pastorjohnb

Thoughts and musings on faith and our mighty God!


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Good Works

Reading: Ephesians 2: 6-10

Verse 10: “We are God’s workmanship, created in Christ Jesus to do good works”.

In our passage yesterday we focused on how God saved us from our sins through his grace and love. Paid for by Christ, grace is available to all who call on Jesus Christ as Lord and Savior. Grace rests upon God’s no-matter-what love. God loves us no matter what we do, no matter what we do not do. This unconditional love is the core of who and what God is. Once we accept this love, Christ becomes alive in us. God’s love comes and dwells in our hearts in the Holy Spirit.

In today’s passage we hear about our response to God’s love and grace. In the gospels Jesus was clear that the highest calling of a disciple is to love -> love God, love one another. Jesus himself defined this as the mark of a disciple. Paul begins today by reminding us that grace is a gift. It is not something we can earn or work for. This is a humbling thought. Because it is a gift, freely and generously given, we are not to boast. We can be tempted to boast about things that God has given us: beauty, strength, physical or intellectual abilities… Humility is the key here too.

Paul does suggest we respond to the gift of grace and to the unconditional love of God. In verse ten Paul writes, “We are God’s workmanship, created in Christ Jesus to do good works”. What are “good works”? Jesus identifies some: feeding the hungry, visiting the sick and imprisoned, clothing the naked, housing the wanderer, loving our neighbor. Good works also include lifting the other, alleviating or sharing other’s burdens, walking through the valleys, sharing food and other blessings, standing with the powerless and marginalized, including others in our faith communities… Simply put, it is being Christ to the world. It is being light and love in the world, sharing the gifts that we have received. May we be generous as we spread his love today.

Prayer: Lord God, help me to love well today. In all I do and say may I share your love with others, helping each to feel the kingdom of God drawing near. Amen.


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Reverence and Awe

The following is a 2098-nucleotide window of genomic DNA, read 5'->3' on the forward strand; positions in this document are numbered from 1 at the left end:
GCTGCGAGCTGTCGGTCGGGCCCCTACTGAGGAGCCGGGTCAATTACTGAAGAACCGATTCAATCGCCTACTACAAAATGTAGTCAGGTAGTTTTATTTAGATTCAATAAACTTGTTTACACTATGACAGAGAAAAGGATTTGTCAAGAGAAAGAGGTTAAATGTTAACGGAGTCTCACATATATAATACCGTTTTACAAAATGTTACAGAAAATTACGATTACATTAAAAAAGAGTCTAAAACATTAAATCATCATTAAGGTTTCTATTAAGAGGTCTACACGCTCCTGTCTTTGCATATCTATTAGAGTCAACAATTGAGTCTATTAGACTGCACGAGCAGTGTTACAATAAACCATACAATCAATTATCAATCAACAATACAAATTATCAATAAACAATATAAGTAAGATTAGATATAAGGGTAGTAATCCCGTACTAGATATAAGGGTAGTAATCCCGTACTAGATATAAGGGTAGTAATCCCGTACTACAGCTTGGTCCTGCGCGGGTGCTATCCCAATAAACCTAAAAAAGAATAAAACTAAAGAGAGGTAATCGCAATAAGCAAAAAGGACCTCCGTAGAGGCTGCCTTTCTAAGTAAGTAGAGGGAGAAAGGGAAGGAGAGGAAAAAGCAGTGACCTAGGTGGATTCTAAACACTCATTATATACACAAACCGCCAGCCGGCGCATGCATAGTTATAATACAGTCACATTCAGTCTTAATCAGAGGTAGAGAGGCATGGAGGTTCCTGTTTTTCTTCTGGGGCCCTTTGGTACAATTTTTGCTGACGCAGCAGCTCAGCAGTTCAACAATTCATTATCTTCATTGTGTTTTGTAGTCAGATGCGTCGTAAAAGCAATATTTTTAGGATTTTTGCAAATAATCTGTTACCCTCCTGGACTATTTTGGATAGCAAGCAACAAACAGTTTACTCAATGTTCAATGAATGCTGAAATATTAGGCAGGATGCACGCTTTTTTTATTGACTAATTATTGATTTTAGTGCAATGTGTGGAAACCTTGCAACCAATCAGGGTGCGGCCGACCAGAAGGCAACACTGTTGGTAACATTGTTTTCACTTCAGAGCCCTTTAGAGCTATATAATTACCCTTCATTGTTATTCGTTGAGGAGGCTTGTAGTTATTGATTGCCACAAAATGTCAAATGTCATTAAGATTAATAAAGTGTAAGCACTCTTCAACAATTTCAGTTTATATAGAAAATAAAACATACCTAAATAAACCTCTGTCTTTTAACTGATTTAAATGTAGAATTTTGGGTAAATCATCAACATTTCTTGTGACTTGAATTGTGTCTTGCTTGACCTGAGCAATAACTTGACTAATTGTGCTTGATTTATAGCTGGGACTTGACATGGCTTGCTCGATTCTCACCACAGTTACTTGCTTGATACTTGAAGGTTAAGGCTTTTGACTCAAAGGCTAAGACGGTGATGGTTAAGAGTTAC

Reading: Psalm 111

Verse 2: “Great are the works of the Lord; they are pondered by all who delight in them”.

Psalm 111 is all about praising God. We can be drawn to praise in a variety of ways. Two days ago, for example, my wife and I were on a hike. There was about four inches of snow blanketing the ground. The sky was so blue. At times we would pause – sometimes along the path after a long uphill stretch and sometimes at a place that afforded a view. At both kinds of stops we were amazed by God’s creation. Along the path we stopped and could take in the small details and could hear all of the quiet sounds of nature. At the viewing stops, we could see out across the plains to the east or we could look west across the rolling hills covered in snow and pines. Here we could sense God’s grandeur and the majesty of creation. Here too we were reminded of our awesome God. We were able to praise God for the work of his hands.

In verse two the psalmist declares: “Great are the works of the Lord; they are pondered by all who delight in them”. On Sunday afternoon it was God’s creation that led us to delight in him. On Sunday morning it was a man’s testimony about God’s work on a mission trip that led us to praise and delight. In the first half of Psalm 111, God’s grace and compassion and provision are what draws the writer to praise God. These gifts of God are wrapped in the covenant, which also connects to the reasons to praise God found in the second half of the Psalm. Working out the covenant to Abraham, the psalmist remembers how God gave them the Promised Land. Recalling the steadfastness, faithfulness, and uprightness of God, the psalmist looks to the redemption that God provides, ordaining his covenant forever. Here I connect to the Psalm most personally. The redemption of God came in the person of Jesus, he who established the new covenant forever through his blood shed on the cross.